To properly generete and parse JSON you can use the aJSON library. We tried too, but had some problems with the memory management. If you make it work let @lelylan know.

If you want to know the property IDs of most common types or if you want to create your own types, check out the Types Dashboard or check out the Types API.

MQTT Signatures

To open the communication with Lelylan you need to initialize the MQTT client settings by defining the MQTT server address, the MQTT server port, a callback function (called every time a message is received from Lelylan) and the ethernet client.

Led and Button Pins

Here we define the pins used to connect the led and the button. If you have followed the Fritzing diagram you don't need to change anything. If you use different pins, remember to change these values.

Led and Button Logics

Here we define the variables you need to make the button work correctly. If you are new to push buttons check out this switch tutorial.

Arduino Setup

Here we define the setup function where Arduino connects to the Internet using DHCP. When the connection is made, Arduino open the connection with the Lelylan MQTT server, and set the led and button pin mode.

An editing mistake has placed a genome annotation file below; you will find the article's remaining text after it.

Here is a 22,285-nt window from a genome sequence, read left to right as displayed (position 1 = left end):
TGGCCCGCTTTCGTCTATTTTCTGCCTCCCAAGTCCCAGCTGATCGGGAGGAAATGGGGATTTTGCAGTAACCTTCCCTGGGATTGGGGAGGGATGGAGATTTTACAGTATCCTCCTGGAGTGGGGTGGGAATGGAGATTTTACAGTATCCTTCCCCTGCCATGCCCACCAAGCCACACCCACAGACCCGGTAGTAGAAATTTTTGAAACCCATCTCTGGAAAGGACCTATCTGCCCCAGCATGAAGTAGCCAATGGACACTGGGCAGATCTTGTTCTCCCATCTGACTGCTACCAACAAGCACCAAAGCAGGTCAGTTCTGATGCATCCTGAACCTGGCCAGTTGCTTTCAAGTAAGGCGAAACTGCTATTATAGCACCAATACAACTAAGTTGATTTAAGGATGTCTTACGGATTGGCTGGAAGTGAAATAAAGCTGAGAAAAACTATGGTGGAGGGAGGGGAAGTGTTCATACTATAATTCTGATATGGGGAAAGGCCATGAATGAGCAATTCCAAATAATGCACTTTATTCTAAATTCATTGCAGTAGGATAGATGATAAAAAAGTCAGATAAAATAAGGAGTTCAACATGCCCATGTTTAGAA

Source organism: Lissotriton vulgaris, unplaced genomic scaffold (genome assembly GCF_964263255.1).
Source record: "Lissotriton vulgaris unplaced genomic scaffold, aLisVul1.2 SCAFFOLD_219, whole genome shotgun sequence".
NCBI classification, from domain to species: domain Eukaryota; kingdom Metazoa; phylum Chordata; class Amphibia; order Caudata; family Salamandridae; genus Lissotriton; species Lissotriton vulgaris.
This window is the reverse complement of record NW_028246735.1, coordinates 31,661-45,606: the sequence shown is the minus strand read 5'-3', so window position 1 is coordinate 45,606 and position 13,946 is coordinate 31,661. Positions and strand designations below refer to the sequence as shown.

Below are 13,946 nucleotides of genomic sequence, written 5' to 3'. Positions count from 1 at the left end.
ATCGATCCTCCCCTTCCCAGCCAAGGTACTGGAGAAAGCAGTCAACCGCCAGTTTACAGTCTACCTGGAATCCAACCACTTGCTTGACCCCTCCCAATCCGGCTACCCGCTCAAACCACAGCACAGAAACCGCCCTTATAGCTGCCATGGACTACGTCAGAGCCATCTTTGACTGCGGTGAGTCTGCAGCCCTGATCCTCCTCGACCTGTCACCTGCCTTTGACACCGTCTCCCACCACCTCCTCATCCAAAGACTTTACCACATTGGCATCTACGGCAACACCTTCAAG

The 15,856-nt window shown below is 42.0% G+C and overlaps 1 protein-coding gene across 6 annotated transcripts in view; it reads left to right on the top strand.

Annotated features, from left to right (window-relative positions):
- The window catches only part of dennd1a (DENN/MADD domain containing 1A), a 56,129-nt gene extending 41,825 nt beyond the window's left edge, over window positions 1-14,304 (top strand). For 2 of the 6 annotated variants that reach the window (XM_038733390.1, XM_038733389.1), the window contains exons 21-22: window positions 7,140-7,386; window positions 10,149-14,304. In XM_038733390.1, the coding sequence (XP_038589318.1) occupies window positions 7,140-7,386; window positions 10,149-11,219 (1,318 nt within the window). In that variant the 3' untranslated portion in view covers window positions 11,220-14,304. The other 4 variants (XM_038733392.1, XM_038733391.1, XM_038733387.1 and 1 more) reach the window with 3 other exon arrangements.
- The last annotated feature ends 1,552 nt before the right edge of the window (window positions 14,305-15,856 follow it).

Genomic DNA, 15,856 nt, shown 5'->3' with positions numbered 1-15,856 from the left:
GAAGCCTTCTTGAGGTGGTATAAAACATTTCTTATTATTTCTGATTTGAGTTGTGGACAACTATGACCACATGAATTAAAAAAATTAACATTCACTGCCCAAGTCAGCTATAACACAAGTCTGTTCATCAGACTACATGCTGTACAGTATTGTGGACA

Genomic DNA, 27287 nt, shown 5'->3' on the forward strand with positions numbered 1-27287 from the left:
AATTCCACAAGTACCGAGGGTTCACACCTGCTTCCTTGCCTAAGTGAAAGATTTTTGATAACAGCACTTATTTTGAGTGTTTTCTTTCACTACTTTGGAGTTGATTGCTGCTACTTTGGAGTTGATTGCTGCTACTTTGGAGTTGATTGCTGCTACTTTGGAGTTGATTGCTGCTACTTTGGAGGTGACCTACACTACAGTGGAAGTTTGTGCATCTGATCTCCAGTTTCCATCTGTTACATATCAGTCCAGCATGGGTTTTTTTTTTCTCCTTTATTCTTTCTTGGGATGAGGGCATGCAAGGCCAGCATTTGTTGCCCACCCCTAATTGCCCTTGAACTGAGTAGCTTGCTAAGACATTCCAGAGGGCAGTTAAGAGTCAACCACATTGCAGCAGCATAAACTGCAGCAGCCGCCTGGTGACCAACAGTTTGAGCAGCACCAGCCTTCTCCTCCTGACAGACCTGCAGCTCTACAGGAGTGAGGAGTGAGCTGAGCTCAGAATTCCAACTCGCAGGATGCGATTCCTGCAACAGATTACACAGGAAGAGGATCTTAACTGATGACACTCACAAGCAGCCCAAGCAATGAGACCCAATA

During the MQTT connection phase the client set the deviceId as username and the deviceSecret as password. If the credentials are missing or not valid, the connection will be rejected.

To keep the connection alive after temporary loss of internet connection we check if the client is connected. When not, Arduino reconnects to Lelylan MQTT server. This is why the lelylanConnection method is also defined into the loop function (see below).

Arduino Loop

Here we define the loop function where we use a pushbutton as a switch. Each time you press the button the led is turned on or off. To make it work we need to add a debounce, otherwise everytime you press the button a single press would be recognized as multiple press.

Once the push button is pressed (the led status changes) we publish a message to Lelylan with the updated led status.

Publish Messages to Lelylan

To let Lelylan know when the led is turned on or off, you need to publish a message to the MQTT out topic with the updated properties.

Receive Messages from Lelylan

When a user updates a device property using Lelylan Dashboard a message is published to the topic devices/<DEVICE-ID>/get (in topic) and it's received from Arduino through the callback function. We check it the received message turns on or off the light and once the led status is updated, a confirmation message must to be sent back to Lelylan to confirm that the physical changes were successfully applied (if not, the device will keep being pending).


If any problem occours check out the following points.

Get inspired

Did you like this tutorial? You could be interested in the following ones.

If you want to learn more check out the Lelylan Dev Center and Lelylan Lab.


If you like our work, let us know on twitter or by sharing the tutorial with anyone you think might find it useful.